The Weekly Ringer

The University of Mary Washington Student Newspaper

“I don’t want this– I want to heal”: Students’ reactions to the spirit rock painting regarding Title IX

6 min read
The Spirit Rock is painted red. dripping over where it was previously painted black. It reads "admin hired an RA with title IX reports against him" and "fix Title IX."

The Spirit Rock was painted calling to “fix Title IX” between Saturday night and early Sunday morning. | Photo Courtesy of Erin Hassall



This past weekend, UMW’s spirit rock was painted four times in approximately 48 hours. The rock called attention to students’ concerns that a Resident Assistant hired for the current school year had two previous Title IX complaints. The student is no longer an RA.

In recent years, the rock’s use has expanded beyond advertising events and spreading school spirit; the rock has become a massive message board—a way for students to call attention to safety concerns on a platform no one walking by can miss.

The rock was painted on Friday by The Weekly Ringer, advertising the newspaper’s first issue of the semester. It was then painted red on Saturday night with a white spray-painted message: “Admin hired an RA with Title IX reports against him. Fix Title IX.” Just a few hours later, the message was covered by smeared paint. By Sunday morning, a new message was etched into the wet paint saying “don’t cover it up” and mentioning the first name of the former RA. The rock was painted again early Monday morning to honor sexual assault survivors.

Recent Title IX case

According to the former RA, he has been through the Title IX process twice with two separate complaints, the first of which was filed in January and the second was filed in April. The name of the former RA, the name of the student who filed a Title IX complaint against him in April and the details of the case have been withheld while The Weekly Ringer gathers additional information.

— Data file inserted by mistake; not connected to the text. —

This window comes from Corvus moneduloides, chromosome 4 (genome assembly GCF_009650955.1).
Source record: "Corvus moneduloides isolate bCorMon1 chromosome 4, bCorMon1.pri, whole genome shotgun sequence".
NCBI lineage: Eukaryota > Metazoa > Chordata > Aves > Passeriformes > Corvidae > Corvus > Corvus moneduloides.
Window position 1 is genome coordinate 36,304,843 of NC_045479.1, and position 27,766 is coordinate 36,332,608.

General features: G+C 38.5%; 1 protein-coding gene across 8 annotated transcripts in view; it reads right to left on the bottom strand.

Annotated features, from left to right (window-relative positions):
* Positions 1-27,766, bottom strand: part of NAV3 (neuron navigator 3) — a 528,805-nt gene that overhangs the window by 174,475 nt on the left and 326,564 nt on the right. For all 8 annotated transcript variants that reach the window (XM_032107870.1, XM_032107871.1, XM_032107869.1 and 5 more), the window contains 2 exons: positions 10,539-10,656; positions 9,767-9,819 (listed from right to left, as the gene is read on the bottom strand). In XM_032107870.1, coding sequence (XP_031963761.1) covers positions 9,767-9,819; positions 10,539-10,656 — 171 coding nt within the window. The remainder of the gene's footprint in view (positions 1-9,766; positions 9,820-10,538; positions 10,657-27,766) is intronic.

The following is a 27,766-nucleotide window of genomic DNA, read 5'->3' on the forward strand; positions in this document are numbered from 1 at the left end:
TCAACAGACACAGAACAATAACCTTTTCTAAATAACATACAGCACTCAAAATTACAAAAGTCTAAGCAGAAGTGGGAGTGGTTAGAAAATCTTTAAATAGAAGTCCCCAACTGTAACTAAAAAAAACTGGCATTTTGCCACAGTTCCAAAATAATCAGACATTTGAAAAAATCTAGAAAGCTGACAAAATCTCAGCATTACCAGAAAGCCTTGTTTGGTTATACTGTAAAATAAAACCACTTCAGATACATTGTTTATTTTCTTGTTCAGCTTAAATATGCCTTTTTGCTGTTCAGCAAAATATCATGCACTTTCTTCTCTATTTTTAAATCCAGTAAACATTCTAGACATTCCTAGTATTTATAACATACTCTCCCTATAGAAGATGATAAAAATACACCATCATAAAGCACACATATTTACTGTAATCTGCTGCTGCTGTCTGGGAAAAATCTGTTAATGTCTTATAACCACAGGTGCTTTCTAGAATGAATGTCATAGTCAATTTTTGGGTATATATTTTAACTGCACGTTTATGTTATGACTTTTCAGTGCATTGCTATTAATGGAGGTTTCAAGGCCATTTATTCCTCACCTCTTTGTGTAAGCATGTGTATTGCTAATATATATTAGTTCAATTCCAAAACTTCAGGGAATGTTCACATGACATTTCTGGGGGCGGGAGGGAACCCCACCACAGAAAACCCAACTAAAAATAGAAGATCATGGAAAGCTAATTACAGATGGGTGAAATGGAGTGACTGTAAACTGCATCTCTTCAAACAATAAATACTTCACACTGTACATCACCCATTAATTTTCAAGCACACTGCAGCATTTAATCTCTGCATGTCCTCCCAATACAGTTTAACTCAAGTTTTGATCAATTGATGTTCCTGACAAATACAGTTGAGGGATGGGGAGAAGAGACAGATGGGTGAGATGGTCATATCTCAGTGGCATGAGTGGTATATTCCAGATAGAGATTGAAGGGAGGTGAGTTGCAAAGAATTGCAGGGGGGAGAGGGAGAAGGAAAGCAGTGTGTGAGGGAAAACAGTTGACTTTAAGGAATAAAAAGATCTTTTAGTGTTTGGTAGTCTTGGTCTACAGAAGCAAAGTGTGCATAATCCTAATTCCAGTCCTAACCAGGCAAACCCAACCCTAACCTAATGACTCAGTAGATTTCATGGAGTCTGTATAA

According to Dean of Residence Life and Housing David Fleming, “The selection process for Resident Assistants includes a prior conduct check (OSCAR, Title IX, and Honor).”

Both Title IX cases that the former RA was involved in ended in informal resolution, the former RA said. According to UMW’s Policy on Sexual and Gender-Based Harassment and Other Forms of Interpersonal Violence, “In cases in which a formal complaint has been filed, prior to reaching a determination regarding responsibility, the parties may voluntarily and in writing consent to an informal resolution process facilitated by an informal resolution facilitator(s) under this Policy that does not involve a full investigation and adjudication.” The complainant and accused may agree to an informal resolution at any time before the final determination of responsibility is made. Once the two parties reach an agreement, the case is closed and cannot be appealed.